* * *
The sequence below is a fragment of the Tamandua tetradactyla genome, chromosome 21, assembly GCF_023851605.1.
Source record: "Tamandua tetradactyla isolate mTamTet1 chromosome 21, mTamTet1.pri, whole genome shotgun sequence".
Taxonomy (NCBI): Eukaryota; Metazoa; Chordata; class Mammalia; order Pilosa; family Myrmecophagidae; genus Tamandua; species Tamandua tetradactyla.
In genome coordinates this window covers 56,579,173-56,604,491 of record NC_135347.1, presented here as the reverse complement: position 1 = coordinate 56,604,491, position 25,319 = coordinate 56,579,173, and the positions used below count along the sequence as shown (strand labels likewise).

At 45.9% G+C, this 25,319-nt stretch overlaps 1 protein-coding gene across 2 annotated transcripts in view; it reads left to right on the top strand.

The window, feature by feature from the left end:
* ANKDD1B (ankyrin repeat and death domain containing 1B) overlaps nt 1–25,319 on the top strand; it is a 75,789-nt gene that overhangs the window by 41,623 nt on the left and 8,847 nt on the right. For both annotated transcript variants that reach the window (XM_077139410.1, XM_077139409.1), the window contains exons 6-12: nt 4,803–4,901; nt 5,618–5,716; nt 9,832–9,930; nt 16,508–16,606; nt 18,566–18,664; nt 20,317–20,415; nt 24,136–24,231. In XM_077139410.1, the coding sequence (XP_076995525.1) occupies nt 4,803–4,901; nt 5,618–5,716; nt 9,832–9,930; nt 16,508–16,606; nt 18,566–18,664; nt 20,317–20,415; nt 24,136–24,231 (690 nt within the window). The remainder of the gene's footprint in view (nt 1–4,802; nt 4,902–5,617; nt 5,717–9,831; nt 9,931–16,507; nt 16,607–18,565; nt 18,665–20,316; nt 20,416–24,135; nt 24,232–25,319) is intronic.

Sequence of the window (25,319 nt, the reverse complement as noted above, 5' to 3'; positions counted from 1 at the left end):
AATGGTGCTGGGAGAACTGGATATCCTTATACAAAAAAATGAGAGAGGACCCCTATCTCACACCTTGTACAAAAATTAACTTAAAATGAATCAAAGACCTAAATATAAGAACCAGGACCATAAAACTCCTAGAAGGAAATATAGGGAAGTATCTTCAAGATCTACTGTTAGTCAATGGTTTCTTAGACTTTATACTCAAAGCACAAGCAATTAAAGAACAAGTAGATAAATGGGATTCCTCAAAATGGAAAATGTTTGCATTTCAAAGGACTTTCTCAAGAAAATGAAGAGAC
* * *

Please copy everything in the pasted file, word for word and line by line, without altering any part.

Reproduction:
The sequence below is a fragment of the Tamandua tetradactyla genome, chromosome 21, assembly GCF_023851605.1.
Source record: "Tamandua tetradactyla isolate mTamTet1 chromosome 21, mTamTet1.pri, whole genome shotgun sequence".
Taxonomy (NCBI): Eukaryota; Metazoa; Chordata; class Mammalia; order Pilosa; family Myrmecophagidae; genus Tamandua; species Tamandua tetradactyla.
In genome coordinates this window covers 56,579,173-56,604,491 of record NC_135347.1, presented here as the reverse complement: position 1 = coordinate 56,604,491, position 25,319 = coordinate 56,579,173, and the positions used below count along the sequence as shown (strand labels likewise).

At 45.9% G+C, this 25,319-nt stretch overlaps 1 protein-coding gene across 2 annotated transcripts in view; it reads left to right on the top strand.

The window, feature by feature from the left end:
* ANKDD1B (ankyrin repeat and death domain containing 1B) overlaps nt 1–25,319 on the top strand; it is a 75,789-nt gene that overhangs the window by 41,623 nt on the left and 8,847 nt on the right. For both annotated transcript variants that reach the window (XM_077139410.1, XM_077139409.1), the window contains exons 6-12: nt 4,803–4,901; nt 5,618–5,716; nt 9,832–9,930; nt 16,508–16,606; nt 18,566–18,664; nt 20,317–20,415; nt 24,136–24,231. In XM_077139410.1, the coding sequence (XP_076995525.1) occupies nt 4,803–4,901; nt 5,618–5,716; nt 9,832–9,930; nt 16,508–16,606; nt 18,566–18,664; nt 20,317–20,415; nt 24,136–24,231 (690 nt within the window). The remainder of the gene's footprint in view (nt 1–4,802; nt 4,902–5,617; nt 5,717–9,831; nt 9,931–16,507; nt 16,607–18,565; nt 18,665–20,316; nt 20,416–24,135; nt 24,232–25,319) is intronic.

Sequence of the window (25,319 nt, the reverse complement as noted above, 5' to 3'; positions counted from 1 at the left end):
AATGGTGCTGGGAGAACTGGATATCCTTATACAAAAAAATGAGAGAGGACCCCTATCTCACACCTTGTACAAAAATTAACTTAAAATGAATCAAAGACCTAAATATAAGAACCAGGACCATAAAACTCCTAGAAGGAAATATAGGGAAGTATCTTCAAGATCTACTGTTAGTCAATGGTTTCTTAGACTTTATACTCAAAGCACAAGCAATTAAAGAACAAGTAGATAAATGGGATTCCTCAAAATGGAAAATGTTTGCATTTCAAAGGACTTTCTCAAGAAAATGAAGAGAC